Musée Marmottan Monet

Paris is a city rich in museums. There are three different kinds in the city. There are the national museums, the City Museums, and the private museums. The national and city museums are the most common, and they are characterized by their colossal sizes and their vast collections, some of which are thousands of years old. Private museums on the other hand are smaller, with no less admirable collections but not as big in size. Looking for private museums in Paris is harder than looking for a nation one, but that’s okay because these small museums find you even before you find them. A good example is the Musée Marmottan Monet.

The Musée Marmottan Monet is a private museum, located at just the edge of the Bois de Boulogne in the XVIe arrondissement in Paris. It did not initially start out as a museum, but as a personal residence of Jules Marmottan, an avid collector of antiquities from medieval and Napoleonic eras. It is from him where the museum derives its name. After his death, he left his home and all his collections to his son, Paul Marmottan, who expanded the collections that his father was so proud of. It was he who gave the residence with its unique and rare collections to the Academie des Beaux-Arts which later opened it up as the Marmottan Museum back in the early 1930s. At the time the museum had rich pieces from the First Empire from the Marmottan collections. Two donations increased the profile of the museum. One of them was from Michael Monet, the son of impressionist painter Claude Monet, who gave his fathers collection, the one he had in his possession to the museum. It was a generous donation, and this revolutionized the little known Museum Marmottan to the Musée Marmottan Monet because it held the largest collection of Claude Monet who is regarded as the father of impressionism.

The lower floor of the Musée Marmottan Monet is dedicated to Claude Monet, with his famous water lily paintings and Impression, Sunrise painting being on exhibit. The top floor houses works from other artists such as Auguste Renoir, Camille Pissaro, Paul Gauguin, Monet, and Alfred Sisley among others. Ceramics, furniture, bronze pieces and other antiquities collected by Jules and later Paul Marmottan are found on the ground floor. Medieval sculptures and manuscripts are also present at the museum.

Some of the works of art on display at the Musée Marmottan Monet date back to as early as the 13th century. If anything, this makes up for a compelling to give the private museum a visit, more so if you are a fan of Claude Monet. His paintings can be found in different art museums in the world, but the single biggest collection in one place is only at the museum which is virtually dedicated to him. Some of the paintings from the Musée Marmottan Monet were stolen in 1985, including the Impression, Sunrise painting. With a combined value of millions of dollars, an investigation was carried out, and no more than five years after the incident, all the paintings were recovered and restored to their rightful place at the museum.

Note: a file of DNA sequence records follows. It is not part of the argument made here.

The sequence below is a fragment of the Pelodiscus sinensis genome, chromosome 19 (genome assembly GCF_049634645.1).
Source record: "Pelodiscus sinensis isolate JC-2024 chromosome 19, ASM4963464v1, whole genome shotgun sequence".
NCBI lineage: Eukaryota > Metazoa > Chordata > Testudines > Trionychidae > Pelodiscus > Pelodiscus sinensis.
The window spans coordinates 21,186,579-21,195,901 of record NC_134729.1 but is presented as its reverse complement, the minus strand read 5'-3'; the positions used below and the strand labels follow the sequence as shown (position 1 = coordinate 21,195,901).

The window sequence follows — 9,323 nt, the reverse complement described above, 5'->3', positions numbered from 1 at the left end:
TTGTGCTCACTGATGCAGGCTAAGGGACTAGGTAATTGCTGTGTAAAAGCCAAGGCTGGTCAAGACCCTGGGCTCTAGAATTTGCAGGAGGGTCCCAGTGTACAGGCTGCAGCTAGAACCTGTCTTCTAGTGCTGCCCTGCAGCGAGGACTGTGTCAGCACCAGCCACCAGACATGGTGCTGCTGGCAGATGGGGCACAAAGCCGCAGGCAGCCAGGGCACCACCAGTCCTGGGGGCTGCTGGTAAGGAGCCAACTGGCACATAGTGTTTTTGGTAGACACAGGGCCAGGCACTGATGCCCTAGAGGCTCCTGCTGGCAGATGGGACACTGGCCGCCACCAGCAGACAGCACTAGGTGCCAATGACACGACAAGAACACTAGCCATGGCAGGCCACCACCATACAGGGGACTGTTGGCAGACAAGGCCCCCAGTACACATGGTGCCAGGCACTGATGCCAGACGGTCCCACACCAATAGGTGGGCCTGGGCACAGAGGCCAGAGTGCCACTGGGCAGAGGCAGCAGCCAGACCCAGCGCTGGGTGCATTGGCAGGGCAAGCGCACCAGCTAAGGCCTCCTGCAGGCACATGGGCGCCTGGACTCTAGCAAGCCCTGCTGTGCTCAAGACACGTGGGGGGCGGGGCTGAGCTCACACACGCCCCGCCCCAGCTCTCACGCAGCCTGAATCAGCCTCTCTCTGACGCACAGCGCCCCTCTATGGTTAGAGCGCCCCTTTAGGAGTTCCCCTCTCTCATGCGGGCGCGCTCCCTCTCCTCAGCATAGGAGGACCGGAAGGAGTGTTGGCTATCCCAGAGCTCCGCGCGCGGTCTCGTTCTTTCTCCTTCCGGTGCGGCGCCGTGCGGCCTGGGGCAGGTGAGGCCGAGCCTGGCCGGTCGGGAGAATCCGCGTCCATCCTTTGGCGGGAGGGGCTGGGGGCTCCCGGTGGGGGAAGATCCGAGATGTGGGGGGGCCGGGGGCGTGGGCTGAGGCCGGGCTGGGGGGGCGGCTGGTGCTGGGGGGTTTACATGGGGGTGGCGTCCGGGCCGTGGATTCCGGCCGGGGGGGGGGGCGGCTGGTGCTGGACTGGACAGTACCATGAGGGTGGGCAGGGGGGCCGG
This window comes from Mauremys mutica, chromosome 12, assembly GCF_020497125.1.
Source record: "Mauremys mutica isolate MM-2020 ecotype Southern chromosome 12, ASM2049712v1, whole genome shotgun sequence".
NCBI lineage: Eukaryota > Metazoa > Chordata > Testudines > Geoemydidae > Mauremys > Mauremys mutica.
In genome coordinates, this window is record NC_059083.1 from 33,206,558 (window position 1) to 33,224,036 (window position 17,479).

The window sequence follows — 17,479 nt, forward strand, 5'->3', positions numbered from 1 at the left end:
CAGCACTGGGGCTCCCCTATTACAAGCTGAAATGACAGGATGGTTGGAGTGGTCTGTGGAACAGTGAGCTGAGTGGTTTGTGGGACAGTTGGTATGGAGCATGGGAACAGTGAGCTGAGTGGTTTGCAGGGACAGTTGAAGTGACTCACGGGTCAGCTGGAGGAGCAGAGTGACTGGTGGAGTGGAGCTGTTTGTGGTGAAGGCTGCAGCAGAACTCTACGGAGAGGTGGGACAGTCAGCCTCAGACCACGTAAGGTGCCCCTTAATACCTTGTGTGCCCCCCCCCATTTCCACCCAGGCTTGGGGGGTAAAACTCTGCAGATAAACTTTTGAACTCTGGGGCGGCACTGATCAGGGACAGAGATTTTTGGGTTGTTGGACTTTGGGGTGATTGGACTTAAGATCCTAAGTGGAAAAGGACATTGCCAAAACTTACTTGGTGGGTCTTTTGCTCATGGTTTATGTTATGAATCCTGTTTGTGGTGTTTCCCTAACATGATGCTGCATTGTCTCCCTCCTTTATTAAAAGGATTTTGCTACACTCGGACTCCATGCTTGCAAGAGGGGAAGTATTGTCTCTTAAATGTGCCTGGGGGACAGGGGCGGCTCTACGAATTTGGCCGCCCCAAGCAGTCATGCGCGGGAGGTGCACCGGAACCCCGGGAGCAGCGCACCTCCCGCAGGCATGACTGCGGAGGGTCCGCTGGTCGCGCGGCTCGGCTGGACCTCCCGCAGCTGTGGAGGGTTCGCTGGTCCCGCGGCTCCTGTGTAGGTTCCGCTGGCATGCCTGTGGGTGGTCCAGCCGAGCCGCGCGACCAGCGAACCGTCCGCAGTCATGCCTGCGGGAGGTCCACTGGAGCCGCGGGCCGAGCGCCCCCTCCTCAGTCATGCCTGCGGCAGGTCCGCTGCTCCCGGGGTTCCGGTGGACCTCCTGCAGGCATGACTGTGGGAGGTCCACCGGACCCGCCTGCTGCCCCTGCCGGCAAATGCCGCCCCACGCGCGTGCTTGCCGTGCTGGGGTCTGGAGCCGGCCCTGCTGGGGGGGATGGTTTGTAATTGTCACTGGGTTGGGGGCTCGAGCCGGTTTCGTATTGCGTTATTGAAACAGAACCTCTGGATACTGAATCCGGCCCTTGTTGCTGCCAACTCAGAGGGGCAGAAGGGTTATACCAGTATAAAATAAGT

A general museum and monument pass is usually given to tourists in Paris to facilitate their viewing of the city’s museums and monuments by eliminating the need to buy tickets at the attraction itself. However, this pass does not apply to some places, like the Musée Marmottan Monet. It could be because the museum is private, so remember to carry your admission fee when you are touring the museum. There are hardly any queues and if there are, they are usually short It’s open all week with the exception of Mondays. Unlike many other museums in Paris, you don’t get a free pass on the first Sunday of the month. This is again attributed to the fact that it’s a private museum. Photography or video recording is not allowed inside the museum as well. You could bring your child to the museum as they will be guided in the tour of the museum. They could also participate in the monthly drawing contests held by the museum to perhaps best encourage an artist spirit in them.